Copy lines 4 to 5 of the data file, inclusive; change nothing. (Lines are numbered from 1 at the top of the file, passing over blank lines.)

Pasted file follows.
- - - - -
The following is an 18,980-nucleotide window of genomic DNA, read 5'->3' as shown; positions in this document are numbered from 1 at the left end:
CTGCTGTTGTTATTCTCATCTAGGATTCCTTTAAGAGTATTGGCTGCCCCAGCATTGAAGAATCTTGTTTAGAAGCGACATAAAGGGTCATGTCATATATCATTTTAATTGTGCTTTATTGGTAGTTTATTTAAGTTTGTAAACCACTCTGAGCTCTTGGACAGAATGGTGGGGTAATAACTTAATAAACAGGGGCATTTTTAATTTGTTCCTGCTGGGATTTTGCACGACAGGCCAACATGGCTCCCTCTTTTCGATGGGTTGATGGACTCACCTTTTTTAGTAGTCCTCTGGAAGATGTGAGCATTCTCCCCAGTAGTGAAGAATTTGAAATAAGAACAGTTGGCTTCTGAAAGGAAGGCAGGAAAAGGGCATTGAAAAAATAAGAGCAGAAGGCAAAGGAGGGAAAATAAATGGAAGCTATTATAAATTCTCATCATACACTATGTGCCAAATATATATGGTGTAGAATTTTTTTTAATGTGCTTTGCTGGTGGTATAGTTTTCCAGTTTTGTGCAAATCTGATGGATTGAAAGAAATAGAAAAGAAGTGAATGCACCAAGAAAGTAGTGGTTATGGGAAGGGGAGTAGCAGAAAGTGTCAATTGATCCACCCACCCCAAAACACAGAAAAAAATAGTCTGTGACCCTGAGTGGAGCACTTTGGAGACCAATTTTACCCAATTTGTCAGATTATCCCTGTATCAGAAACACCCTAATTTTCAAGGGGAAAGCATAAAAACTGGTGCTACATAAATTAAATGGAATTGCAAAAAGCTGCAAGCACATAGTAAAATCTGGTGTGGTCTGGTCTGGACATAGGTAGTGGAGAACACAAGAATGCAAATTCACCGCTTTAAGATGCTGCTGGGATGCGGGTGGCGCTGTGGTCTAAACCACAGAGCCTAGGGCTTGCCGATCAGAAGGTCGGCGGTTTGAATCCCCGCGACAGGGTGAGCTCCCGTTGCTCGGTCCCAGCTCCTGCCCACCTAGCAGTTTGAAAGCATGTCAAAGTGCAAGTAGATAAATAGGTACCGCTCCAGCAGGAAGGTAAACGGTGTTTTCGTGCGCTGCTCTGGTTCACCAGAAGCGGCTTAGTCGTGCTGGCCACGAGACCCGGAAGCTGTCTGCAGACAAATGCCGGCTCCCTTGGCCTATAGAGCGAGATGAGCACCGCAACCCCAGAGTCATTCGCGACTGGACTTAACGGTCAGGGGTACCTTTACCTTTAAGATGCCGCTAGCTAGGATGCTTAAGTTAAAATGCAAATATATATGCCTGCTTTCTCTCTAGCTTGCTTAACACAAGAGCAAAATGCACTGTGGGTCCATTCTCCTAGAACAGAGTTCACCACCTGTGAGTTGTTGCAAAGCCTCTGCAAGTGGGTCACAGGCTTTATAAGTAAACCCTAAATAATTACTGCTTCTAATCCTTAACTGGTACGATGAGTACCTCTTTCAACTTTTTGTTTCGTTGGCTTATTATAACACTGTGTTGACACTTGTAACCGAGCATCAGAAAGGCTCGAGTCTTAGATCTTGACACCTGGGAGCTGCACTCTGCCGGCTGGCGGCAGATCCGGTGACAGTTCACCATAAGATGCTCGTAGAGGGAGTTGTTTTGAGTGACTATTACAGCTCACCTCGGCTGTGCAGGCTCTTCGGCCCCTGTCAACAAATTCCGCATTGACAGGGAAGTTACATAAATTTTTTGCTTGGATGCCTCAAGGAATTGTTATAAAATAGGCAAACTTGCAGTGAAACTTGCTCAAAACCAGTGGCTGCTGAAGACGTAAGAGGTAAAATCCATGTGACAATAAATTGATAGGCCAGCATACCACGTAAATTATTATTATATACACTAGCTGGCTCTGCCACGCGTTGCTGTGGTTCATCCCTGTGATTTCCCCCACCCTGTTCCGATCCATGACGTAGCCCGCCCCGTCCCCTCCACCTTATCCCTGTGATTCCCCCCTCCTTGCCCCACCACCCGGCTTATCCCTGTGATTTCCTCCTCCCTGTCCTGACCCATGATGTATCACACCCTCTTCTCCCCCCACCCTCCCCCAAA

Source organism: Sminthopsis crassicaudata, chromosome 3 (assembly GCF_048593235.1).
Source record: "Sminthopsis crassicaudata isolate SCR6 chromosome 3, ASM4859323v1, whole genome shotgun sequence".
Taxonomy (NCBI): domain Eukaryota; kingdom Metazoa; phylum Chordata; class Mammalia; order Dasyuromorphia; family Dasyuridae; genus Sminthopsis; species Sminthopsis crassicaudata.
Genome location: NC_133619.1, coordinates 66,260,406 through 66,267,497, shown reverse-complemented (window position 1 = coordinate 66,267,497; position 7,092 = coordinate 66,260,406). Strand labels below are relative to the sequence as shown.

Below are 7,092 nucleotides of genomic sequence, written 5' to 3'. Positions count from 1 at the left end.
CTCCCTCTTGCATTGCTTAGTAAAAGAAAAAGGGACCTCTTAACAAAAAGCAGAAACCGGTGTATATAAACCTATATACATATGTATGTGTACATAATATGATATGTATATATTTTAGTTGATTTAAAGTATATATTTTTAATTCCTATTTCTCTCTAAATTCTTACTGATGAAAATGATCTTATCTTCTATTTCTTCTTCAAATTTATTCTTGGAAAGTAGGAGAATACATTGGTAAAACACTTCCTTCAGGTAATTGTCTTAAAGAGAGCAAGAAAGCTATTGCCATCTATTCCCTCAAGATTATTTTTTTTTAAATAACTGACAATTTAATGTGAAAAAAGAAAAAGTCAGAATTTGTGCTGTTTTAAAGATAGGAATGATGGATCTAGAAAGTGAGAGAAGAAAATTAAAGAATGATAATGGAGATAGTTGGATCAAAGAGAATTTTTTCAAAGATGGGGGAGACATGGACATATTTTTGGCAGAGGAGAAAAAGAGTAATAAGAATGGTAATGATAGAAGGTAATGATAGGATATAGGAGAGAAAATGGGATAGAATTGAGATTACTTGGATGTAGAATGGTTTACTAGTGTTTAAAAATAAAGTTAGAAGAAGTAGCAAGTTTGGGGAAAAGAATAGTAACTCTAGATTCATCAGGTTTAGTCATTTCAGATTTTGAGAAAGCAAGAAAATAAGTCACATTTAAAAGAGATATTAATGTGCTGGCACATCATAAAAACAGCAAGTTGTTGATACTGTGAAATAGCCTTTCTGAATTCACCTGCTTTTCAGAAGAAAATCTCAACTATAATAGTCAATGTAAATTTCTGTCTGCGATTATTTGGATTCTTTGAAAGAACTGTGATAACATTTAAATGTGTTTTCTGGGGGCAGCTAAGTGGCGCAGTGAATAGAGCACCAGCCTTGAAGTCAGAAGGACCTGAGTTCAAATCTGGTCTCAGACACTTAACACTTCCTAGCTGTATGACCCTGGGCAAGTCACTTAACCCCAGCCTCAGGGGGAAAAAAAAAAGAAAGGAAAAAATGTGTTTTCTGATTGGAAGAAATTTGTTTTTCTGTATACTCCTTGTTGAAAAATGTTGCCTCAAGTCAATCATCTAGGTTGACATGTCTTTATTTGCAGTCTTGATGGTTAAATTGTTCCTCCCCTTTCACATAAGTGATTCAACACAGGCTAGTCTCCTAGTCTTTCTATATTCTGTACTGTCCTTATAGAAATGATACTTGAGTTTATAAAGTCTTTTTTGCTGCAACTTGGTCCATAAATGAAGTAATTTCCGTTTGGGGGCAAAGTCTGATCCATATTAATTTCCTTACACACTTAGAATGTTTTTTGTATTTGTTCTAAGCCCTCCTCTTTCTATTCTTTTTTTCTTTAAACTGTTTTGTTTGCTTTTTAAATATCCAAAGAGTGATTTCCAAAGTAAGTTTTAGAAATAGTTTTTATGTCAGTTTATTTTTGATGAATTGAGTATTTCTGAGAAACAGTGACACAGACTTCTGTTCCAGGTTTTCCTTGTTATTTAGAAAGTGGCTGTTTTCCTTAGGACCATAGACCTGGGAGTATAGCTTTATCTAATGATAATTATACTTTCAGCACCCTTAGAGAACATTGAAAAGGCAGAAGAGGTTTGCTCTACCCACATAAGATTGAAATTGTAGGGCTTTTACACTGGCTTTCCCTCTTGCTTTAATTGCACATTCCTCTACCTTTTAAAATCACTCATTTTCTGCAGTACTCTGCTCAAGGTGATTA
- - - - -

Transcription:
Source record: "Sminthopsis crassicaudata isolate SCR6 chromosome 3, ASM4859323v1, whole genome shotgun sequence".
Taxonomy (NCBI): domain Eukaryota; kingdom Metazoa; phylum Chordata; class Mammalia; order Dasyuromorphia; family Dasyuridae; genus Sminthopsis; species Sminthopsis crassicaudata.